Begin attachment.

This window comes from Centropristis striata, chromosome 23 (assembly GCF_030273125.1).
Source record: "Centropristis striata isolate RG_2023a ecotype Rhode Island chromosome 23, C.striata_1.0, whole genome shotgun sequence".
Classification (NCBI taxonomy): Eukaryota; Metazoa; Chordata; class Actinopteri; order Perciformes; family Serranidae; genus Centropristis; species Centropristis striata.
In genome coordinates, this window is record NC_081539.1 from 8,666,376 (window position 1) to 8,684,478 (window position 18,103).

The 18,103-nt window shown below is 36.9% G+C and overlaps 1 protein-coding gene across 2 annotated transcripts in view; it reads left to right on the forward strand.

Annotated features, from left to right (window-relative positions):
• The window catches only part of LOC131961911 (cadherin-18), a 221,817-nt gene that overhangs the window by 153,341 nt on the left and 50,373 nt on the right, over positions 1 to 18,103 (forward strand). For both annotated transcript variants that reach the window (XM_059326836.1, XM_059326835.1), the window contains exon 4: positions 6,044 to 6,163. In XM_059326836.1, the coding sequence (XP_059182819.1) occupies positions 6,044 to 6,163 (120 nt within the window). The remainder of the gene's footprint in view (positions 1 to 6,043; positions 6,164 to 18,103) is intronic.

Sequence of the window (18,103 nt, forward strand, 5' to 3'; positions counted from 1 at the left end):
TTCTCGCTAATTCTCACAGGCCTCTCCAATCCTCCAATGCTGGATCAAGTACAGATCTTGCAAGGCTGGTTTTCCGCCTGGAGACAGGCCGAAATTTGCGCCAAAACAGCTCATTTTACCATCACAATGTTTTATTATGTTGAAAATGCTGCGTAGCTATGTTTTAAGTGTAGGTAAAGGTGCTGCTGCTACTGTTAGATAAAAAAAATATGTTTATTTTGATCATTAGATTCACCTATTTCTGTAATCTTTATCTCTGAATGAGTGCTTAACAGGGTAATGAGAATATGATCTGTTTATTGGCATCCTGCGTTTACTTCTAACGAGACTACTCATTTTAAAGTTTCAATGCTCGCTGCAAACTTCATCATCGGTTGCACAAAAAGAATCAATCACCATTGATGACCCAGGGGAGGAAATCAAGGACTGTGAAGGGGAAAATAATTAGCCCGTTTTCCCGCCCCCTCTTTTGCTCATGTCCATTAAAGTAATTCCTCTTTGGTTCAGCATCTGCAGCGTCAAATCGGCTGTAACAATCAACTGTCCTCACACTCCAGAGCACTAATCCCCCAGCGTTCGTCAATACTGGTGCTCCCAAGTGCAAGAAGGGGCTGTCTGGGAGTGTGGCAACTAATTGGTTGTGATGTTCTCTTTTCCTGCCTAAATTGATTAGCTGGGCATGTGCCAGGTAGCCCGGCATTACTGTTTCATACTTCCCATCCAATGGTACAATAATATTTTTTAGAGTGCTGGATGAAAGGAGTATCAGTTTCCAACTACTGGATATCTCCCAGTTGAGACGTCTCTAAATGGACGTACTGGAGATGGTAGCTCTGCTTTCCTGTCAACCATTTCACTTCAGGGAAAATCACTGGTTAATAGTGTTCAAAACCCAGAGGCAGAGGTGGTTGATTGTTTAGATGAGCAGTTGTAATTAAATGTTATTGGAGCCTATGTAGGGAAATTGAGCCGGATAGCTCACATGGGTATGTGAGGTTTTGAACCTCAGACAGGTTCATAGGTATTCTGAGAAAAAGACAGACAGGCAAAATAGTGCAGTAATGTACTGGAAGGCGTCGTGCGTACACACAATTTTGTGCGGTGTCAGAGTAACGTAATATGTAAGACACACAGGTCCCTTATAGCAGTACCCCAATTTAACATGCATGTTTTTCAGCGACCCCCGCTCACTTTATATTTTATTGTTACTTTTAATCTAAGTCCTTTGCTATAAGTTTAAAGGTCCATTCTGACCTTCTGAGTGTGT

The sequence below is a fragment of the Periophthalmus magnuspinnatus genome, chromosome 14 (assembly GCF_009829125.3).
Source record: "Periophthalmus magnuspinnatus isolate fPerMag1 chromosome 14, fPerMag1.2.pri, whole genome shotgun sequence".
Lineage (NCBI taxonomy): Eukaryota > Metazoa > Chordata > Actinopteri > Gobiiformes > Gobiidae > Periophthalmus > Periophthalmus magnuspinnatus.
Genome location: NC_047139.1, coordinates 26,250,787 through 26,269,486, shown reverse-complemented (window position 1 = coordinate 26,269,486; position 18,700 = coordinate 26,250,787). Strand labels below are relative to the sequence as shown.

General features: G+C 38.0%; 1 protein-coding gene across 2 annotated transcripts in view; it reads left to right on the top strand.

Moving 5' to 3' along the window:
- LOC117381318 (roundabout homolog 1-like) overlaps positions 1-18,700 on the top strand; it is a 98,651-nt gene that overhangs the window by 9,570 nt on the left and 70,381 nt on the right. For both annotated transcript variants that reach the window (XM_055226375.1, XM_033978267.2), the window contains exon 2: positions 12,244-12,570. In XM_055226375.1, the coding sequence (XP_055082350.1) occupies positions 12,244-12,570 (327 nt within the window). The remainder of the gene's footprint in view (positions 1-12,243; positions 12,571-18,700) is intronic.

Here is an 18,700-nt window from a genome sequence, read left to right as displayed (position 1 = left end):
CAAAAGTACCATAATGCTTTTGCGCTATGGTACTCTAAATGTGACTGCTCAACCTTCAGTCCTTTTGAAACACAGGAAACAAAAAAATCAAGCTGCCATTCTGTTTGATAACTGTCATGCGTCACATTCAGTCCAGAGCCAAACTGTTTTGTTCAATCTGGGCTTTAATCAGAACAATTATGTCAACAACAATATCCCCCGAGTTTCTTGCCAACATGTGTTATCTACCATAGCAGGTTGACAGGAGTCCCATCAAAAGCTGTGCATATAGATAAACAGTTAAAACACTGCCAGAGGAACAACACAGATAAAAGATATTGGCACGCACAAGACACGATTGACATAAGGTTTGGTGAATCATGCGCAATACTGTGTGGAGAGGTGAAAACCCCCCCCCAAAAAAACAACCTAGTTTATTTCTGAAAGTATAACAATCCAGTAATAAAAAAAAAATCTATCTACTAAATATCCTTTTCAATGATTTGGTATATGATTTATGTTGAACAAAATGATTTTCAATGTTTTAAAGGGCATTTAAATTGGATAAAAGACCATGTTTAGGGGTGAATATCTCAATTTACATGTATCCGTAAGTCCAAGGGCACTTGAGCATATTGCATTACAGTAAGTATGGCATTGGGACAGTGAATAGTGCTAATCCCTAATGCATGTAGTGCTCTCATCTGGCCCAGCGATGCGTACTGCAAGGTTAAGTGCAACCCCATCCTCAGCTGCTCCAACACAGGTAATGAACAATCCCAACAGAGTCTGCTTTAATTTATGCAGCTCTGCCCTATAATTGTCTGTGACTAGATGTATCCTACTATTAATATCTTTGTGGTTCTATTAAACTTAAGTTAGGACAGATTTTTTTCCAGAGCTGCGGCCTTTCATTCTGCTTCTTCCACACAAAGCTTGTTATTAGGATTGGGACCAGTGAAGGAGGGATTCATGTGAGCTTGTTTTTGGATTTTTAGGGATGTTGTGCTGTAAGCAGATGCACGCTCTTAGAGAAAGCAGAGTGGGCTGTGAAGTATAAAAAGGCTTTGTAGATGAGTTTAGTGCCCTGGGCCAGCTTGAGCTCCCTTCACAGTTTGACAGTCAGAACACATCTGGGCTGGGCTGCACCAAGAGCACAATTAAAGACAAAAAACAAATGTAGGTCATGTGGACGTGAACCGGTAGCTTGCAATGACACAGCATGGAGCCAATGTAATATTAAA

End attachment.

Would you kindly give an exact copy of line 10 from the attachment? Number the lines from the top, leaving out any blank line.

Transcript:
The sequence below is a fragment of the Periophthalmus magnuspinnatus genome, chromosome 14 (assembly GCF_009829125.3).